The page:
Solstice: The Light at the End of the Tunnel

Newgrange Ireland at the Winter Solstice,

The sun never says to the earth, “You owe me.”
Look what happens with a love like that.
It lights up the whole sky.

Poem: “The Gift” @1350, by Hafez, tr. D. Ladinsky

‘Tis the season, quite literally. We are approaching the turning point of the season, the lever of our mini-universe, wherein the sun will be at its Most. Here in Northern California, it will be at the lowest point to our horizon and the furthest south, which means we’re at the Solstice, baby!

Even though other latitudes and longitudes will feel that dance of the sun differently, everywhere is going to feel the sun at its Most. Those at this latitude, the 90% of humans who live on the majority of the land masses on this side of the equator, will feel this as the shortest day of the year. Tomorrow holds promise because it will be longer (for 90% of us anyway). Folks on the south side of the equator will enjoy the longest day of the year, although they might revel in our revelry, too.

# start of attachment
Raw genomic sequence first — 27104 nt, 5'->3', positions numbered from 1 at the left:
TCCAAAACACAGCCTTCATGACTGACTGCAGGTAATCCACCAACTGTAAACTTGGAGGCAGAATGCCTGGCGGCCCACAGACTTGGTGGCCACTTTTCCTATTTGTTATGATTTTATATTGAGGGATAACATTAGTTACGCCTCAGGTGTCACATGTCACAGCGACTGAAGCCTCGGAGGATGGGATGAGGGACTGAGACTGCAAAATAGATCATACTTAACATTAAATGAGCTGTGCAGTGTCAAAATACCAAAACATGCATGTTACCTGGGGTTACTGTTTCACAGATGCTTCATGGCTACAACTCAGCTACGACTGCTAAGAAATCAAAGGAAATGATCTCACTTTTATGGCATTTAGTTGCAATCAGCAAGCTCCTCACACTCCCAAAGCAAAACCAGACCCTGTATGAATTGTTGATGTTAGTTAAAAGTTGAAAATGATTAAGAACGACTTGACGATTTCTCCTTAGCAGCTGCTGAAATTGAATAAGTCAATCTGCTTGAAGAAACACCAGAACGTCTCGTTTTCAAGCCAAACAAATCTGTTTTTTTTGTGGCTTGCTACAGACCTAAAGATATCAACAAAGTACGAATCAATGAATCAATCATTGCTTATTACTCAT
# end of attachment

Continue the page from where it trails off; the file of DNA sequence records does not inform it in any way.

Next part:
People long ago lived under a differently aged sun, but they also did this dance, and they also experienced the sense of cold/hot, shorter/longer, death/rebirth, and dark/light that we are experiencing. ‘Tis the season to get me thinking all about ancient celebrations of solstice. Fair warning: this is not just a laundry list of the top 12 pagan chants or a random set of ten holiday traditions… I’ve done some of that in previous blogs, and you can google plenty of other examples. This is not just about how Queen Victoria popularized Christmas trees or Good King Wenceslas or Saturnalia or even Stonehenge–let’s go a little broader and deeper than Northern Europe. How old and how omnipresent are celebrations of the solstice? How do we know?

Stone circles in South Africa, photo from
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